Connection is a theme that runs throughout the history of this house.  Twachtman felt it that day fishing with his son. John Nelson felt it that perfect autumn afternoon back in October of ’64. Even ten years later at a dinner party in the city, Nelson found himself next to Cora Weir Burlingham, daughter of J. Alden Weir, who vividly recounted her connection to the house through her vivid memories as a young girl playing with the Twachtman children at their home.

Whether it be called the Twachtman House, the Porsche House or simply the house at 30 Round Hill Road, this home has provided shelter, inspiration, and has given its owners a real sense of pride. 

As John Nelson puts it: “I consider that I’m a trustee of this house. It’s just [on] my watch right now.”

[1] Jim Henson  (James Maury Henson, 1936-1990) had a varied career, but possibly is best-known as the creator of the “Muppets”—large puppet characters used in the PBS children’s show “Sesame Street,” which was launched in 1970, and later, the popular TV series for adults, “The Muppet Show.” His best-known Muppets are Kermit the Frog, Big Bird, and Miss Piggy.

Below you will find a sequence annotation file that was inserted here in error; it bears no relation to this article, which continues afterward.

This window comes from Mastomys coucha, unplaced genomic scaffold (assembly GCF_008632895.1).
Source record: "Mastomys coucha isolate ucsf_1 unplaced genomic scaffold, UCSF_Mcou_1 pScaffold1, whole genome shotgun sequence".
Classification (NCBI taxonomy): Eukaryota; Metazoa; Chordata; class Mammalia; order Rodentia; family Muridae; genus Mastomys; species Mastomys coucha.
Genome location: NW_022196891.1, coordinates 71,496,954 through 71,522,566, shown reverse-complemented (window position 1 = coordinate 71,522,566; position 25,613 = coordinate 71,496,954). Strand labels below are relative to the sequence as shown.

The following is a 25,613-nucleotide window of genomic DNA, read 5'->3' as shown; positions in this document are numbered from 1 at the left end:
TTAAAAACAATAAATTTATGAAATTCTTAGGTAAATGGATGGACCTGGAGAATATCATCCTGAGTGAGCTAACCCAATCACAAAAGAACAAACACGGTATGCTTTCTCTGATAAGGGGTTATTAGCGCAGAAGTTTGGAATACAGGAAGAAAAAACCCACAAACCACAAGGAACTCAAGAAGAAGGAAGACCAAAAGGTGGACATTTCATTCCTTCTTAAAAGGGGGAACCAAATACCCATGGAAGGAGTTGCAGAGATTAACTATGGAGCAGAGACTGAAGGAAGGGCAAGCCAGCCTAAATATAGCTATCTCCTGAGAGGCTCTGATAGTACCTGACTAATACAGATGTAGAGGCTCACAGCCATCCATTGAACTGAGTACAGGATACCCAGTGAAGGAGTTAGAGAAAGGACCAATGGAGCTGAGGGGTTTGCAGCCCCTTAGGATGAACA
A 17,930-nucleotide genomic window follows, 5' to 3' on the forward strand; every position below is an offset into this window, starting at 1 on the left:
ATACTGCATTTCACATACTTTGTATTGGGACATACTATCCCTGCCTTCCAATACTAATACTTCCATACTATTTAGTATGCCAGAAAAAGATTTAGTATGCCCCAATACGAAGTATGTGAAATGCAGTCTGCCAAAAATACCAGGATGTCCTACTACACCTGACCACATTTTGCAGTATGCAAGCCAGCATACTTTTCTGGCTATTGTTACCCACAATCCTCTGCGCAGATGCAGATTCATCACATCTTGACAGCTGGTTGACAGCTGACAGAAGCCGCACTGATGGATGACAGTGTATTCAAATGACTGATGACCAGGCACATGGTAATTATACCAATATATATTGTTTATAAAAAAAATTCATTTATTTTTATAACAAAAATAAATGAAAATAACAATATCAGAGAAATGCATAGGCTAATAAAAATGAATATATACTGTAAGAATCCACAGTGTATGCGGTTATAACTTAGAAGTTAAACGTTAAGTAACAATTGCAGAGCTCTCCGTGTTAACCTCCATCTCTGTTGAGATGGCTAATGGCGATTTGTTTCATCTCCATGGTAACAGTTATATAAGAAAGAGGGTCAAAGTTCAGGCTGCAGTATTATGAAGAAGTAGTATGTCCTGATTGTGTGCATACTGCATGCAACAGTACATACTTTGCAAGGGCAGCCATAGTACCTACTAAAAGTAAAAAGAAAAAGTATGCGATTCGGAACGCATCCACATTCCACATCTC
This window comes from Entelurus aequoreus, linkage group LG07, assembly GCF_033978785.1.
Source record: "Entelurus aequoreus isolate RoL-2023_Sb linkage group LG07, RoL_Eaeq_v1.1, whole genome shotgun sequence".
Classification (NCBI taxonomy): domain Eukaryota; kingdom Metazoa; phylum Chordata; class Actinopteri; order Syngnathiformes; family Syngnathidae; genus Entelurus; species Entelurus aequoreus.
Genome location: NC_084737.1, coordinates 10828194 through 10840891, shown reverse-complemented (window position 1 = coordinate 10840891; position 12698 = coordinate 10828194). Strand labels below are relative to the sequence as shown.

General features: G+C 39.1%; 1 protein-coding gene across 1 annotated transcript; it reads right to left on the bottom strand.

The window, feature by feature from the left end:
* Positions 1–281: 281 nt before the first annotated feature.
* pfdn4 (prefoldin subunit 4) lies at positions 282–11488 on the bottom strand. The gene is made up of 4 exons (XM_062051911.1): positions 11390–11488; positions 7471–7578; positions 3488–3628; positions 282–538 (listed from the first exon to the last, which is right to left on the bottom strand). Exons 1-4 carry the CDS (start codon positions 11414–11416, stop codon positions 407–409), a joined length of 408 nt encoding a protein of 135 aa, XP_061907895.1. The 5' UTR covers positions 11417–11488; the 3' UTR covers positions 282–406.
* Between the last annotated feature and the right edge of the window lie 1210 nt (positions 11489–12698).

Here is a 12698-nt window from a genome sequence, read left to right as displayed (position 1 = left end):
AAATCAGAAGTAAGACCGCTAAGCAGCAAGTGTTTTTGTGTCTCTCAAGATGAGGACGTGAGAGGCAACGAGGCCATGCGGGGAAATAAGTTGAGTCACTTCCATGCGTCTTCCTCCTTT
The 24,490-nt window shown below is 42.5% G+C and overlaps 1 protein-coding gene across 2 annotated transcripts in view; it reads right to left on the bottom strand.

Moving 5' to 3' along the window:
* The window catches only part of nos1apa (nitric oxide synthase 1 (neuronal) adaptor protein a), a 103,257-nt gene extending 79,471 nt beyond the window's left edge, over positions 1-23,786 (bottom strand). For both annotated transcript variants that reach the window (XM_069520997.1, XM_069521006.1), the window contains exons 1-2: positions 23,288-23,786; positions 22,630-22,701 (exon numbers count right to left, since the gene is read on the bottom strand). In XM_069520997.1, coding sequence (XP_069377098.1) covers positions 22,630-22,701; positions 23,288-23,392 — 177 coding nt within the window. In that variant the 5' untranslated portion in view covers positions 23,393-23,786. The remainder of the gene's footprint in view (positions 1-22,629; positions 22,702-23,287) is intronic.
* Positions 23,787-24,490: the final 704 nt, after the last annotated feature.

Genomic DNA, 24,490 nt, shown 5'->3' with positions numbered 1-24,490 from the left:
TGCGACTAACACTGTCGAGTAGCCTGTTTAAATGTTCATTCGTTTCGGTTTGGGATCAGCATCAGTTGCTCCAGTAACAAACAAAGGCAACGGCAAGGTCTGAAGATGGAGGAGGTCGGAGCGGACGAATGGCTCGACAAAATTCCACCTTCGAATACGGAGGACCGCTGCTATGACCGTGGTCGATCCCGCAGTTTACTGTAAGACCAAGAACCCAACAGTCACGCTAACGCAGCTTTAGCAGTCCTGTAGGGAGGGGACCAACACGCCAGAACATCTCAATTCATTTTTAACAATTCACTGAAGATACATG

[2] Hang Root—Nils Kerschus, a researcher at the Greenwich Historical Society, identifies Hang Root as a small community located between Round Hill Road and Lake Avenue, where Round Hill Road crosses Horseneck Brook. The inhabitants were African-American; most were unskilled day laborers; one operated a small farm. Twachtman (who was white) purchased one of the small houses late in the 19th century, and subsequently rented it to another white man, who, like Twachtman, was an artist. The African-American residents gradually sold their properties, and the black community disappeared.

Prepared by Erin E. Adams, Greenwich Oral History Project volunteer

Constance B. Gibb's interview of John E. Nelson, "The Twachtman House," March 2014, is available through the Greenwich Oral History Project office located on the lower level of the Greenwich library or in the reference area on the first floor.

For additional information pertaining to the early Black settlement in Greenwich known as Hang Root, please contact Nils Kerschus, researcher at the Greenwich Historical Society: